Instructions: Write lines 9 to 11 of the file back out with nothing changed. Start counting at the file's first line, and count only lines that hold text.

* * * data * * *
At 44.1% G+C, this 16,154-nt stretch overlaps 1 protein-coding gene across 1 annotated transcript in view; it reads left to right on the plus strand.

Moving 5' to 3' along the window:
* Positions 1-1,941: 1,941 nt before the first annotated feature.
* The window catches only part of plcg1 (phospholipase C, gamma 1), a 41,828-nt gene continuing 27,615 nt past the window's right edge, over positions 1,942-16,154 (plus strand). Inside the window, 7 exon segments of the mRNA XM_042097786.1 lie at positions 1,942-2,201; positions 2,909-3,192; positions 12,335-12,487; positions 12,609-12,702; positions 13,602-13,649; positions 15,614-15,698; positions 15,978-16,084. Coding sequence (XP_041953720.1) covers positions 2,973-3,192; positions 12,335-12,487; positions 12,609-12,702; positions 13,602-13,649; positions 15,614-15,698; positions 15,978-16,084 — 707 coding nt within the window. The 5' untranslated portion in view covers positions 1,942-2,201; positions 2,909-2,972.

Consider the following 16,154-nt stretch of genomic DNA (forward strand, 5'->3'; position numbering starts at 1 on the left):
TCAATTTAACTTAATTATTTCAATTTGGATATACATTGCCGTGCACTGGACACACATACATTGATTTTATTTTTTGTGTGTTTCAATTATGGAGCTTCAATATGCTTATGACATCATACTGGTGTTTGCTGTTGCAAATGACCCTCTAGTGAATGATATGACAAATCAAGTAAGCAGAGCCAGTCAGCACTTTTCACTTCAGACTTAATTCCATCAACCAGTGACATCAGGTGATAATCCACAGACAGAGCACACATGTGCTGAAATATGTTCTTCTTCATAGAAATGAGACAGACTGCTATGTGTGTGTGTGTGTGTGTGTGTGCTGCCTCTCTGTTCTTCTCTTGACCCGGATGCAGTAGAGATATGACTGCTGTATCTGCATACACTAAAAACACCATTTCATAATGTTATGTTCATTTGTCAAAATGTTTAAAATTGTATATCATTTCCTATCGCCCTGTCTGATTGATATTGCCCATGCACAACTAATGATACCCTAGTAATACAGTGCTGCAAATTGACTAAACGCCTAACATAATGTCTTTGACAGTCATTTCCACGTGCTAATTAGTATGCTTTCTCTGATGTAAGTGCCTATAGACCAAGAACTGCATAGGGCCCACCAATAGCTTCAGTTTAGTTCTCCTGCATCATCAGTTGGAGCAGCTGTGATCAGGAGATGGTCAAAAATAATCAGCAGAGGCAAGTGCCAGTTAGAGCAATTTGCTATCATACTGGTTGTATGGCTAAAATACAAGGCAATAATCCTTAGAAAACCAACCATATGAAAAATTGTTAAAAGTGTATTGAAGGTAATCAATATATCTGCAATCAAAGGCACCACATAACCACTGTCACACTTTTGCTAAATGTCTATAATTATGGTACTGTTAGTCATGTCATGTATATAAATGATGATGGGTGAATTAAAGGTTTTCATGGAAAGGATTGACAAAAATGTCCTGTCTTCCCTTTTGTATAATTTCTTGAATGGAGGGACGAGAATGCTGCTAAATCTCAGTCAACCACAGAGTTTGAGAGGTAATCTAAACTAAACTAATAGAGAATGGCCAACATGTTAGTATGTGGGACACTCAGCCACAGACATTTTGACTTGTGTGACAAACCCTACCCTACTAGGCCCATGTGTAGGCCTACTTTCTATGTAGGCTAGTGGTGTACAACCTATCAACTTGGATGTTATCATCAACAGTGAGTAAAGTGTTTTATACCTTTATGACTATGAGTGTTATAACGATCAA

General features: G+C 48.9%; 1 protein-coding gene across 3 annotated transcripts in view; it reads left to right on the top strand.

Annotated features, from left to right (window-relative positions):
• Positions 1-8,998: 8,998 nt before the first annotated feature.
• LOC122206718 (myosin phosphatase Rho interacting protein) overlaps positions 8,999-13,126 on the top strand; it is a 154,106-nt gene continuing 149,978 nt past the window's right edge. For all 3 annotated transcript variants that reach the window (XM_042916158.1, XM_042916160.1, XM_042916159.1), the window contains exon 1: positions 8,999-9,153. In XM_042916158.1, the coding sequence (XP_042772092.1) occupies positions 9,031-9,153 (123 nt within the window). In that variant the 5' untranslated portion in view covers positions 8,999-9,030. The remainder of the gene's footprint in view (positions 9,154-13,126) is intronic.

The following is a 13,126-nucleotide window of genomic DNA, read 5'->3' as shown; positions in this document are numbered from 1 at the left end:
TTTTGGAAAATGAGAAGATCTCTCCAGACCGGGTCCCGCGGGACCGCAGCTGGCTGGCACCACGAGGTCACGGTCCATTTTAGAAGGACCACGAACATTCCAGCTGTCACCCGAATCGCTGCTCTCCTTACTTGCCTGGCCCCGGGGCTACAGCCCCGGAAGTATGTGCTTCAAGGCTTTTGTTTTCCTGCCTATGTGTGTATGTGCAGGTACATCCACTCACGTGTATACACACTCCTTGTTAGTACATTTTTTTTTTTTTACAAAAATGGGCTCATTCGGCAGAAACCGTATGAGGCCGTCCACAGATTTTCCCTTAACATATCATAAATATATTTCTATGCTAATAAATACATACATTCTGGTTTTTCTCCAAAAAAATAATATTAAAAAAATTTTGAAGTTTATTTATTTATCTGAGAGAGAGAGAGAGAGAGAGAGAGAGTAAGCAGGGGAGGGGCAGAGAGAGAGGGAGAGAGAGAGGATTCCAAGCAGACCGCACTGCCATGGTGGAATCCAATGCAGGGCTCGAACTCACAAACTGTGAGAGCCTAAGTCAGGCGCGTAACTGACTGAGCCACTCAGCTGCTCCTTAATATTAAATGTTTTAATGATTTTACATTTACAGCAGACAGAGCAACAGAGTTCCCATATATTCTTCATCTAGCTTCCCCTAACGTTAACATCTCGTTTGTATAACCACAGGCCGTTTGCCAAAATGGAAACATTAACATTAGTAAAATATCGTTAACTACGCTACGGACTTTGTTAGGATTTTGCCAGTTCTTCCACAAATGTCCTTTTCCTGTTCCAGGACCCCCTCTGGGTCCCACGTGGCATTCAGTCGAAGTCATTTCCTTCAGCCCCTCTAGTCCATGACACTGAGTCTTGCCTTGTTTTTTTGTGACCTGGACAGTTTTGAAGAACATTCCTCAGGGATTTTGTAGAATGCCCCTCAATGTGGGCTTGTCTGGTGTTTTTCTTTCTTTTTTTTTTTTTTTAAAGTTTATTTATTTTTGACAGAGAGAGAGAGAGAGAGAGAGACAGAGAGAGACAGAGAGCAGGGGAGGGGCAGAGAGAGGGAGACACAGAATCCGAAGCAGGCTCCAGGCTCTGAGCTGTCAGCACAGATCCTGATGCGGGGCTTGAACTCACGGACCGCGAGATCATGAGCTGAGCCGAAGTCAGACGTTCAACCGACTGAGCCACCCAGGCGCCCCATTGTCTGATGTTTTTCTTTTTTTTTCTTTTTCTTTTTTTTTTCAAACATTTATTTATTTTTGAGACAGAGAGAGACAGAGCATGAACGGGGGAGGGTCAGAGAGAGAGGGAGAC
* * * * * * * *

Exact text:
• Positions 1-8,998: 8,998 nt before the first annotated feature.
• LOC122206718 (myosin phosphatase Rho interacting protein) overlaps positions 8,999-13,126 on the top strand; it is a 154,106-nt gene continuing 149,978 nt past the window's right edge. For all 3 annotated transcript variants that reach the window (XM_042916158.1, XM_042916160.1, XM_042916159.1), the window contains exon 1: positions 8,999-9,153. In XM_042916158.1, the coding sequence (XP_042772092.1) occupies positions 9,031-9,153 (123 nt within the window). In that variant the 5' untranslated portion in view covers positions 8,999-9,030. The remainder of the gene's footprint in view (positions 9,154-13,126) is intronic.

The following is a 13,126-nucleotide window of genomic DNA, read 5'->3' as shown; positions in this document are numbered from 1 at the left end: